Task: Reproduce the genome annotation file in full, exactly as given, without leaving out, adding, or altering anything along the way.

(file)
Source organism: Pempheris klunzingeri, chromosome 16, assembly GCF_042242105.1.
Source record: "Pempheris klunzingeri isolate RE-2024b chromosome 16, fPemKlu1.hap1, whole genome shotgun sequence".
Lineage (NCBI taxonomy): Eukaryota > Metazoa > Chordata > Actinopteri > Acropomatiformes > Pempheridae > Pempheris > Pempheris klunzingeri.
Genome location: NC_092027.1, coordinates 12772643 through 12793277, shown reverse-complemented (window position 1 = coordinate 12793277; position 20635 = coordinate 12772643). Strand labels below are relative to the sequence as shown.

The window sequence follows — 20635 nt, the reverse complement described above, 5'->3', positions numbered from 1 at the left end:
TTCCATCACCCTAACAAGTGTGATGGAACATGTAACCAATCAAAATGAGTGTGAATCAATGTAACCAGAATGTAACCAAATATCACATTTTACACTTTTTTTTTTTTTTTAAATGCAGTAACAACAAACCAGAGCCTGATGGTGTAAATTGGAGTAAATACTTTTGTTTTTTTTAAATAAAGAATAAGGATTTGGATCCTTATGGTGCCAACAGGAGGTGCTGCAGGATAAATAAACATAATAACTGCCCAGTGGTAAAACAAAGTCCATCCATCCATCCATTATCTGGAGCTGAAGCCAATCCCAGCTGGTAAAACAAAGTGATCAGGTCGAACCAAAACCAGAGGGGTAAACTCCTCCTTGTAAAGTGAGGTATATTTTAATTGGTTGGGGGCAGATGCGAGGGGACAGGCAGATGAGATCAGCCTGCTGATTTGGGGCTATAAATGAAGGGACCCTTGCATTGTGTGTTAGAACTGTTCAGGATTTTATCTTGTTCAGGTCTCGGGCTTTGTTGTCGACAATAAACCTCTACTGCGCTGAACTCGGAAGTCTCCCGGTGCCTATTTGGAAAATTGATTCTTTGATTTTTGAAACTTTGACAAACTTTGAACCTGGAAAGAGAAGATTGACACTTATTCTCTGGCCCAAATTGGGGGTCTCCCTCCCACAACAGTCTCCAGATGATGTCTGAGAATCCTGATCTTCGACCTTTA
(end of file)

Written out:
Source organism: Pempheris klunzingeri, chromosome 16, assembly GCF_042242105.1.
Source record: "Pempheris klunzingeri isolate RE-2024b chromosome 16, fPemKlu1.hap1, whole genome shotgun sequence".
Lineage (NCBI taxonomy): Eukaryota > Metazoa > Chordata > Actinopteri > Acropomatiformes > Pempheridae > Pempheris > Pempheris klunzingeri.
Genome location: NC_092027.1, coordinates 12772643 through 12793277, shown reverse-complemented (window position 1 = coordinate 12793277; position 20635 = coordinate 12772643). Strand labels below are relative to the sequence as shown.

The window sequence follows — 20635 nt, the reverse complement described above, 5'->3', positions numbered from 1 at the left end:
TTCCATCACCCTAACAAGTGTGATGGAACATGTAACCAATCAAAATGAGTGTGAATCAATGTAACCAGAATGTAACCAAATATCACATTTTACACTTTTTTTTTTTTTTTAAATGCAGTAACAACAAACCAGAGCCTGATGGTGTAAATTGGAGTAAATACTTTTGTTTTTTTTAAATAAAGAATAAGGATTTGGATCCTTATGGTGCCAACAGGAGGTGCTGCAGGATAAATAAACATAATAACTGCCCAGTGGTAAAACAAAGTCCATCCATCCATCCATTATCTGGAGCTGAAGCCAATCCCAGCTGGTAAAACAAAGTGATCAGGTCGAACCAAAACCAGAGGGGTAAACTCCTCCTTGTAAAGTGAGGTATATTTTAATTGGTTGGGGGCAGATGCGAGGGGACAGGCAGATGAGATCAGCCTGCTGATTTGGGGCTATAAATGAAGGGACCCTTGCATTGTGTGTTAGAACTGTTCAGGATTTTATCTTGTTCAGGTCTCGGGCTTTGTTGTCGACAATAAACCTCTACTGCGCTGAACTCGGAAGTCTCCCGGTGCCTATTTGGAAAATTGATTCTTTGATTTTTGAAACTTTGACAAACTTTGAACCTGGAAAGAGAAGATTGACACTTATTCTCTGGCCCAAATTGGGGGTCTCCCTCCCACAACAGTCTCCAGATGATGTCTGAGAATCCTGATCTTCGACCTTTA